The Nets brain trust has gathered in Moscow for the next two days. They’ll be talking everything from the current roster to free agency to the draft ... and as Sean Marks said Monday, do some scouting, too. CSKA Moscow and Milos Teodosic play Baskonia Thursday night in Moscow.
No doubt, one of the things the group will consider is bidding for the top restricted free agents ... and how much it will cost. Forbes Magazine, working with data from FiveThirtyEight.com, the analytics site, has come up with numbers on several of the top RFA’s. Big numbers.
Here’s the Forbes analysis on how much some of the young RFA’s will cost, derived in large part from FiveThirtyEight’s CARMELO system....
Otto Porter, Washington Wizards, SF, $128.2 million
Porter is in the final year of a four-year, $19.3 million contract that is paying him $5.89 million for the current 2016-17 season. According to FiveThirtyEight, Porter could command a max contract that would pay him $128.2 million over the next five seasons. If another team offers Porter that kind of money, it will be very difficult for the Wizards to keep him in the fold going forward without some additional maneuvering of additional players.
Nerlens Noel, Dallas Mavericks, C, $140.3 million
Noel is in the final year of a four-year, $14.3 million contract that saw him earn $4.38 million for the 2016-17 season. Noel still remains very young, as he just turned 23 years old early this month and he hasn’t shown the immediate contributions one might expect, he still has plenty of opportunities to do so in the future. FiveThirtyEight believes his five-year market value is $140.2 million, and if a team is willing to offer Noel a max deal then the Mavericks might be in real danger of seeing him walk.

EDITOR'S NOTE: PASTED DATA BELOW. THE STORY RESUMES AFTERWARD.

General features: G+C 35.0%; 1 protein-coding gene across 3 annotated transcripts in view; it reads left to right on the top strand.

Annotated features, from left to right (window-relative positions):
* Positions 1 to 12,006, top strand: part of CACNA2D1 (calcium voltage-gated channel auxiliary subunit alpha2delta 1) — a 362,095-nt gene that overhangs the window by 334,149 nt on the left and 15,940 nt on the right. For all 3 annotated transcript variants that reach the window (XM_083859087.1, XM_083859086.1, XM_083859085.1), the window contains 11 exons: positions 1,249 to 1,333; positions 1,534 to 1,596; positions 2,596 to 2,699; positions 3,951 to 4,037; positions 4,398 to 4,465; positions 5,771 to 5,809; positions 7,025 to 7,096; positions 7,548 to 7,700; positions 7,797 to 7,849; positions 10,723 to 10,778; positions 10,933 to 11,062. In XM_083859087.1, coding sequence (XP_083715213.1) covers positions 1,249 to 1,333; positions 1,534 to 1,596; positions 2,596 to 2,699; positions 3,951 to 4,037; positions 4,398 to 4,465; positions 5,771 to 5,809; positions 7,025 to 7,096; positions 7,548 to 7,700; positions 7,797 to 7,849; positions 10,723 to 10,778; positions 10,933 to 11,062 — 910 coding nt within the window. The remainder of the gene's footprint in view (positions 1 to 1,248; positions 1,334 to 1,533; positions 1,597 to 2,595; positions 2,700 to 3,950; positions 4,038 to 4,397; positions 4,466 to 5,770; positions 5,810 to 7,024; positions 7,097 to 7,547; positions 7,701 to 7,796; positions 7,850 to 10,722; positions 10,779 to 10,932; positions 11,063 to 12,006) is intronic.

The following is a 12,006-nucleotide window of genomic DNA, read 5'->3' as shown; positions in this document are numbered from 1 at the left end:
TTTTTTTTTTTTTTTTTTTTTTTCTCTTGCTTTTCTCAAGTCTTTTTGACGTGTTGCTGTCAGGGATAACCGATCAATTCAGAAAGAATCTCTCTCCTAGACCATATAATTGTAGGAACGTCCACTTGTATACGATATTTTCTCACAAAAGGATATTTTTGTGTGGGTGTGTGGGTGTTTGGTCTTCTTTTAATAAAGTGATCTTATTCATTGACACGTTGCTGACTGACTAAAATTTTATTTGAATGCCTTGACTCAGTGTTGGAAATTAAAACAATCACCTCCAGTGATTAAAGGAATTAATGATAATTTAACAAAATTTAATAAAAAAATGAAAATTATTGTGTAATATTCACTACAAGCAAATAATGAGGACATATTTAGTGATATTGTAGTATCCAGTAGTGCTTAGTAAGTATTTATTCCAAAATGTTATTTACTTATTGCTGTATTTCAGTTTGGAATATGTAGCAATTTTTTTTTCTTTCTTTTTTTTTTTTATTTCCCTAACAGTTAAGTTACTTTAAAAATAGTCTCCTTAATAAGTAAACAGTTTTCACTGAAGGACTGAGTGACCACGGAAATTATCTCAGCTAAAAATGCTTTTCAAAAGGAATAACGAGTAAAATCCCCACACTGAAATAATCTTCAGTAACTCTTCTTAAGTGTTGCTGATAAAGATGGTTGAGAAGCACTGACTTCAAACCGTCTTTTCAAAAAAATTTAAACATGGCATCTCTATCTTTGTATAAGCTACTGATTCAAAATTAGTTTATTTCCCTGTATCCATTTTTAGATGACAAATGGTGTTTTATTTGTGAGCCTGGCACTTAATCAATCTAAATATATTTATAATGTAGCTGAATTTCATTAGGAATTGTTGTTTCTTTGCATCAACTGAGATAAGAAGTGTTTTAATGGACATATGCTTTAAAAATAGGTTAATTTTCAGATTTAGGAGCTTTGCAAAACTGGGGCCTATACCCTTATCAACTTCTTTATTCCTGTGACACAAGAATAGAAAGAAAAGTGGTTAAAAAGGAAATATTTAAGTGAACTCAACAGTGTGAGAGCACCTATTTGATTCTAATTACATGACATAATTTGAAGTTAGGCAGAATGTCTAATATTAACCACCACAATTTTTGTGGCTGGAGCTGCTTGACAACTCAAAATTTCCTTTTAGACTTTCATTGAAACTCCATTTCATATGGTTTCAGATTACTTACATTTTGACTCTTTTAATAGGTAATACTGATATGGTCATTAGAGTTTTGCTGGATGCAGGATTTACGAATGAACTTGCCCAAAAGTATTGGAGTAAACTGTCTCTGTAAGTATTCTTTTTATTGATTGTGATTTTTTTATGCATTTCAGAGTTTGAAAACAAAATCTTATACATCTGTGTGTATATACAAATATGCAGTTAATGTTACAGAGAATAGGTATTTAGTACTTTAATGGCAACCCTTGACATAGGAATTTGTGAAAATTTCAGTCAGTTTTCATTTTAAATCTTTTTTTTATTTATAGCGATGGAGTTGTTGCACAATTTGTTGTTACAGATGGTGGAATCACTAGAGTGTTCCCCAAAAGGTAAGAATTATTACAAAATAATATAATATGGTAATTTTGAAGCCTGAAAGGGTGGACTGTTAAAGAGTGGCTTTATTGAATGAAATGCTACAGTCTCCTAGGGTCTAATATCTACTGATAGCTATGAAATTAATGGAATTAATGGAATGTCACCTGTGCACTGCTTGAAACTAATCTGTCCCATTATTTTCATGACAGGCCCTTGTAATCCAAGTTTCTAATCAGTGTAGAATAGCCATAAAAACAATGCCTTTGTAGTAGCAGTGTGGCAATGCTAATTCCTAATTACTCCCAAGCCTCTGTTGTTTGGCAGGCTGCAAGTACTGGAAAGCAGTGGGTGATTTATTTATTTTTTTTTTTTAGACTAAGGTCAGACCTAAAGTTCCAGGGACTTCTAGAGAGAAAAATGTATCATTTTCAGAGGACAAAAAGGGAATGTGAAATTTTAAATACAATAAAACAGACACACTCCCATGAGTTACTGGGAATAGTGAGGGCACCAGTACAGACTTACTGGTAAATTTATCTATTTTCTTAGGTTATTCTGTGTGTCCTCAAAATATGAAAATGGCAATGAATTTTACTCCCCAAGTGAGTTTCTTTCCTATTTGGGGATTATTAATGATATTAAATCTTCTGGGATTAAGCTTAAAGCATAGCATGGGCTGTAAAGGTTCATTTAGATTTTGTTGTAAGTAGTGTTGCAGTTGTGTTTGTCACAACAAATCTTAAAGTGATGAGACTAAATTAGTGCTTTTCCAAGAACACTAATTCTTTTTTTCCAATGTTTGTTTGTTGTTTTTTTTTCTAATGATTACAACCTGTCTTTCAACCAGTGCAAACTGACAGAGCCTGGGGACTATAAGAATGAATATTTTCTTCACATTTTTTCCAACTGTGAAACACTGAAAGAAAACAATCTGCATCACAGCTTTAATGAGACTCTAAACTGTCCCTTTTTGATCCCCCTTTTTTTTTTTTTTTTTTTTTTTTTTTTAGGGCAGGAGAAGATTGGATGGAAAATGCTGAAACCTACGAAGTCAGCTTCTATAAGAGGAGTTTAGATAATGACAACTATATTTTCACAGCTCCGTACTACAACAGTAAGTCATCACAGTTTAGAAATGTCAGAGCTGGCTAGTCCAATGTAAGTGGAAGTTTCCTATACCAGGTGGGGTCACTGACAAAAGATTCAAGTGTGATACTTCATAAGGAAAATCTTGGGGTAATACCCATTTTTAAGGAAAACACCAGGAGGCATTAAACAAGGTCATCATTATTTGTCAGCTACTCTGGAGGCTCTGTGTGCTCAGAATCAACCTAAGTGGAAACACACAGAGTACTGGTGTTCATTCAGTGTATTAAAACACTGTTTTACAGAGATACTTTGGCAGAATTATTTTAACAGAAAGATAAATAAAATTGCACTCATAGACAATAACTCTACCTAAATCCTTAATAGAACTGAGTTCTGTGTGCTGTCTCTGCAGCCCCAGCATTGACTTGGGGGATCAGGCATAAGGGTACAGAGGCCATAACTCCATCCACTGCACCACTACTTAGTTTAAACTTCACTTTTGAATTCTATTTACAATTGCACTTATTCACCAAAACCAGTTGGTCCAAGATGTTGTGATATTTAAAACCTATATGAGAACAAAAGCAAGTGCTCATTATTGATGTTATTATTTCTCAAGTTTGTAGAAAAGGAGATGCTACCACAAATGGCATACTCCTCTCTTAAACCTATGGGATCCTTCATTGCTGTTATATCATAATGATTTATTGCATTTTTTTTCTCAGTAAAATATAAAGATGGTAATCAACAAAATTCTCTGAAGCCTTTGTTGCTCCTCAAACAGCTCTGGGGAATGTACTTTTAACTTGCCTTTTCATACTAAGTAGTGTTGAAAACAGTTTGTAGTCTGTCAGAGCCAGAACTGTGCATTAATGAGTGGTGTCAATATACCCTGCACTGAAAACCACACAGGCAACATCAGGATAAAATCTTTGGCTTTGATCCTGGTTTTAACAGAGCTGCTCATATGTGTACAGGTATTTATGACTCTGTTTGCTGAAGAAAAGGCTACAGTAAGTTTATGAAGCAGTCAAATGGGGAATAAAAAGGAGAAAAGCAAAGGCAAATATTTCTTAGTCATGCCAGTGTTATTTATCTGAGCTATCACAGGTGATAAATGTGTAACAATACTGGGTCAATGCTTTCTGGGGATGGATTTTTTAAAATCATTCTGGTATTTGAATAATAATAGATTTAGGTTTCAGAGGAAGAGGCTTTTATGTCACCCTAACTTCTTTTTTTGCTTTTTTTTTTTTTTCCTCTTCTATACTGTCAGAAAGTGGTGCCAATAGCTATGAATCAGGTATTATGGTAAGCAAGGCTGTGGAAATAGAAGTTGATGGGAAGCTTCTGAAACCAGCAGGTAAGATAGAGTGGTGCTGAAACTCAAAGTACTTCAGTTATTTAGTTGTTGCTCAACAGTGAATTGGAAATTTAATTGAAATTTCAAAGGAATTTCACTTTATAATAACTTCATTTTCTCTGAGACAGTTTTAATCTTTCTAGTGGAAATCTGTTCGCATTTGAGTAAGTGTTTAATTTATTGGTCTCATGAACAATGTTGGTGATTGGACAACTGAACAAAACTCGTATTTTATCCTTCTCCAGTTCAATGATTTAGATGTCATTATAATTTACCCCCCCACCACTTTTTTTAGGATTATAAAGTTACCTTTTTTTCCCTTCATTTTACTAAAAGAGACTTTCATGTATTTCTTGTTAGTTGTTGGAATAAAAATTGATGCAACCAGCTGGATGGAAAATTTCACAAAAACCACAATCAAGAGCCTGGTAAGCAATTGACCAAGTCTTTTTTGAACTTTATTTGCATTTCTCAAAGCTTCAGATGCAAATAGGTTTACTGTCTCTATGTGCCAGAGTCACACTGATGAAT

Andre Roberson, Oklahoma City Thunder, SF, $70.3 million
Roberson is in the final year of a four-year, $5.29 million contract that saw him make $2.18 million during the 2016-17 season. Roberson has his offensive deficiencies, but remains just 25 years old and will always have a home in the NBA as long as he plays his top-notch defense. If he starts to figure out his offensive game, he could become an All-Star-caliber talent in short order. FiveThirtyEight has his five-year value at $70.3 million, but if one team greatly values his defensive presence in their rotation that number could continue to go north.
Kentavious Caldwell-Pope, Detroit Pistons, SG, $104 million
Caldwell-Pope reportedly turned down an extension from the Pistons that would have paid him more than $20 million annually, so he clearly has confidence in his game and is willing to risk going on the free agent market this offseason to get an even better deal.
It has been reported that the Pistons won’t give him the maximum contract he desires, but it has also been reported the Brooklyn Nets will have an interest in Caldwell-Pope in a max deal once he hits free agency in July.
Tim Hardaway, Atlanta Hawks, SF
While FiveThirtyEight doesn’t have big projections for Hardaway Jr.’s long-term value, his productive season and playoff exposure could propel him to a much larger contract in Atlanta or elsewhere that could exceed previous expectations. His playoff performance will be very vital for himself and the Hawks as well. Hardaway Jr. enters the offseason as a restricted free agent.
Restricted free agency will be a bit different this summer. Teams can tender their offer sheets on July 1, rather than July 7 ... and the player’s current club will only have two days, not three, to make a decision on matching.